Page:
Tuesday, November 29, 2011

Walking Through Walls (Sort Of) at ScienceNOW

A long while ago, I taught a summer camp class called "How to Walk Through Walls." It was a physics class that culminated in the idea that matter is really made of waves of probability, and these waves could in principle transport through barriers — that is, you could in theory walk, metaphorically speaking, through a wall.

Well, you can't, but a team in Finland has proposed observing the effect, called quantum tunneling, in a mechanical system. That's something no one's done before, and if they succeed, it will be really, really cool.

Read the story here.

Monday, November 21, 2011

200 Words or Less: Newton's Third Law

Don’t worry too much when that schoolyard bully shoves you — according to Newton’s third law, you’ve already shoved back.

The law — for every reaction there is an equal and opposite reaction — really means that when one thing pushes on another, the second one pushes back just as hard in exactly the opposite direction.

It's easy to see what the third law is all about. Grab a friend and head to a skating rink. Once on the ice, stand next to your friend and gently push. She’ll go in the direction you pushed her, but you’ll go in the opposite direction. That's because when you pushed your friend, she pushed on you, too.

Now think about this: when you jump up in the air, you push on the ground, just like you pushed your friend. That means two things: it's the earth pushing on you that tosses you in the air, and you're pushing on the earth, making it move, if only a little bit.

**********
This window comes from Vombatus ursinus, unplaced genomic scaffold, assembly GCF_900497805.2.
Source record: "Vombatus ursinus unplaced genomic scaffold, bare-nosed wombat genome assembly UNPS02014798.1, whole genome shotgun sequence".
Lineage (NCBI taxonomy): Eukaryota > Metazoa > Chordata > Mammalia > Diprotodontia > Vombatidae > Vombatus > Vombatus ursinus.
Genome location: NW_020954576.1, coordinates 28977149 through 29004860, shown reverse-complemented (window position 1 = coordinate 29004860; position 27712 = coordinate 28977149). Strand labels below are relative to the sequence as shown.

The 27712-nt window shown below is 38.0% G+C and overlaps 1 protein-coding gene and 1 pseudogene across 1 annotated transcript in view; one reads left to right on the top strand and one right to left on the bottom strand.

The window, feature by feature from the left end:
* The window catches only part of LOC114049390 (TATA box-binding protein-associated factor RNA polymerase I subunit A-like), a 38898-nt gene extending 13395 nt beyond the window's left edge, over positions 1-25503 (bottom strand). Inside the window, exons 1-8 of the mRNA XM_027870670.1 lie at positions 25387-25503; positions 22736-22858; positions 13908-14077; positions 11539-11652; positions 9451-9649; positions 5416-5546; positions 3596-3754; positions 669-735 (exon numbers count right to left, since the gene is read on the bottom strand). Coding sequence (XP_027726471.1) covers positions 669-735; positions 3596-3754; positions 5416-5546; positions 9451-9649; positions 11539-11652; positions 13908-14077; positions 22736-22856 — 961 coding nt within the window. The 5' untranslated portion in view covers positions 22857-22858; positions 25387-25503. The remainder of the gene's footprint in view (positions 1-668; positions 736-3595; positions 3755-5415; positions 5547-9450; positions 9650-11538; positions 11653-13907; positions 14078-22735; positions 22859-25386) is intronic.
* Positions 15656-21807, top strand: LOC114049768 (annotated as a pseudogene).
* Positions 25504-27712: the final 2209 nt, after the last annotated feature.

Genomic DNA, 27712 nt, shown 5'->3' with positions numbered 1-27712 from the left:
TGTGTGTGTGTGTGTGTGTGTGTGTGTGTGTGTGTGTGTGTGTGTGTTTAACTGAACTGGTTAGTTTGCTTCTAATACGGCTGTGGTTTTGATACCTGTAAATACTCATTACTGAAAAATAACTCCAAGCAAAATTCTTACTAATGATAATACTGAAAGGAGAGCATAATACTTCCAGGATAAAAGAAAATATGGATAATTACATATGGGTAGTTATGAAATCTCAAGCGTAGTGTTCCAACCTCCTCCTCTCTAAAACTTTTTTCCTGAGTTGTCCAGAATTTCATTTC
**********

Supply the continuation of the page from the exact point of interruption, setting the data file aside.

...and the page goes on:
Now, if the earth isn't immovable, can it be the center of the universe? The third law says "no," and along with other insights, it began to permanently undermine the idea of an earth-centered universe.

Bonus experiment! It doesn't fit in 200 words or less, but you can also feel Newton's third law. Grab your friend again, get a basketball, and pass it between you. Pay attention to what you feel on your hands — pressure. That's the force of the ball pushing on you when you pass it.

Monday, November 7, 2011

Newton's First Law — in 200 Words or Less

Reading my recent post about gravity the other day, it occurred to me that it might be fun to go back and do some basic science— in 200 words or less. Part exercise for me, part shot of science espresso for you. Today, Newton's first law.

It’s a humble but profound statement: objects in a state of uniform motion tend to remain in that state unless an external force acts on them. In plain English, Newton’s first law means that if you throw a baseball, it will go in a straight line at constant speed forever unless something pushes or pulls on it.

Of course, wind resistance and gravity are always pushing and pulling, so baseballs never go in straight lines at constant speed. To see the first law in action, find an ice rink or an air hockey table, and toss a puck along it. It’ll go straight at fairly constant speed for a while — longer, anyway, than a baseball would.

Why is the first law important? People once thought objects tended to stay motionless, so you had to push to keep them moving. They missed what’s obvious today: it’s friction that slows things down. Without friction, gravity, and other forces, things like hockey pucks and baseballs would keep moving forever.

Newton’s first law challenges us to think of all the forces involved, like friction and gravity. By doing that, it opens the door to a deeper, farther-reaching understanding of the physical world.